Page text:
Chi­nese in­vest­ment in Cam­bo­dia to di­ver­sify into SME fi­nance

The Myanmar Times - - International Business -

CHI­NESE for­eign di­rect in­vest­ment (FDI) in Cam­bo­dia is ex­pected to di­ver­sify into fi­nance and bank­ing in the near term, of­fer­ing mi­crolend­ing ser­vices to small and medium sized en­ter­prises (SMEs), said Peter Wong, South­east Asia and South Asia re­gional di­rec­tor at the Hong Kong Trade Devel­op­ment Coun­cil (HKTDC).

“There is mar­ket po­ten­tial here. Right now, the statu­tory govern­ing body (in China) is not that com­plete or rather it is not very com­pre­hen­sive, so there is a lot of grey ar­eas. This makes it dif­fi­cult es­pe­cially for SMEs which want to bor­row from banks,” Mr Wong said. Speak­ing to Kh­mer Times on the side­lines of a busi­ness mis­sion event or­gan­ised by HKTDC, he said SME mi­crolend­ing is the way to grow the sec­tor.

“I think it is a pos­i­tive area as it is needed. Chi­nese in­vestors are in­ter­ested in de­vel­op­ing these types of in­sti­tu­tions although they are aware that there are more than 40 fi­nan­cial in­sti­tu­tions op­er­at­ing in Cam­bo­dia,” he added.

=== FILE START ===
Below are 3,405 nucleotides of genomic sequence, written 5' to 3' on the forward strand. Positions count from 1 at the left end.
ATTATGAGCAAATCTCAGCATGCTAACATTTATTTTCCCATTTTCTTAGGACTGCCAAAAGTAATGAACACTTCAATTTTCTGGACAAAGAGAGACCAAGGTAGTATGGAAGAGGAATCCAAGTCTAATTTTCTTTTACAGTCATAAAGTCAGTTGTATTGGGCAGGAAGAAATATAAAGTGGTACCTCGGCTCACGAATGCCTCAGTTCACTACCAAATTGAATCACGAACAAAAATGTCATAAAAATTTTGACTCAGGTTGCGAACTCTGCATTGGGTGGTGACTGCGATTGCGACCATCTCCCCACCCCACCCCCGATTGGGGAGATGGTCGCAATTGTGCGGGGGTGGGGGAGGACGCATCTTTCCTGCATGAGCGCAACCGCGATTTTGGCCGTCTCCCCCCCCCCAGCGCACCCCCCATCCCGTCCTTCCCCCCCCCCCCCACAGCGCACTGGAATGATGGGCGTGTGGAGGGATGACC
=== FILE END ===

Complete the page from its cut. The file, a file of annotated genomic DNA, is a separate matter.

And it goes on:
There are now just a few Chin­abased banks op­er­at­ing in Cam­bo­dia, in­clud­ing the In­dus­trial and Com­mer­cial Bank of China and the Bank of China, as well as mi­cro­fi­nance lender Prince Mi­cro­fi­nance.

Yum Sui Sang, the chair­man of the Hong Kong Busi­ness As­so­ci­a­tion of Cam­bo­dia, said most par­tic­i­pants at the HKDTC’s meet-and-greet ses­sion were rep­re­sen­ta­tives of the fi­nan­cial sec­tor, in­clud­ing bankers, as well as pro­fes­sion­als in the telecom­mu­ni­ca­tions and in­sur­ance sec­tors.

Mr Yum told Kh­mer Times that the Chi­nese fi­nan­cial in­dus­try is cur­rently study­ing the lo­cal mar­ket to iden­tify the ar­eas that have the great­est in­vest­ment po­ten­tial.

HKDTC helps build busi­ness con­nec­tions by pro­mot­ing part­ner­ships be­tween po­ten­tial for­eign in­vestors and lo­cal play­ers, he said.

Ear­lier, Mr Wong said in his speech that Hong Kong is Cam­bo­dia’s sec­ond largest FDI source, ac­count­ing for $347 mil­lion last year.

“I am sure there is more room for busi­ness ties be­tween the two economies to con­tinue grow­ing. Re­cently, Cam­bo­dia ben­e­fit­ted greatly from ris­ing pro­duc­tion costs in China and the re­sul­tant re­align­ments in the sup­ply chain.

“The coun­try has been at­tract­ing pri­vate and pub­lic in­vest­ments in in­fras­truc­ture, man­u­fac­tur­ing and the lo­gis­tics sec­tors that added mo­men­tum to Cam­bo­dia’s eco­nomic devel­op­ment,” he said.

The fact is, Mr Wong said, Cam­bo­dia is an im­por­tant coun­try un­der the Belt and Road Ini­tia­tive (BRI), and more trade op­por­tu­ni­ties will emerge be­tween Cam­bo­dia and main­land China, with Hong Kong serv­ing as a plat­form for pro­fes­sional ser­vices and a fi­nan­cial cen­tre for in­vest­ment.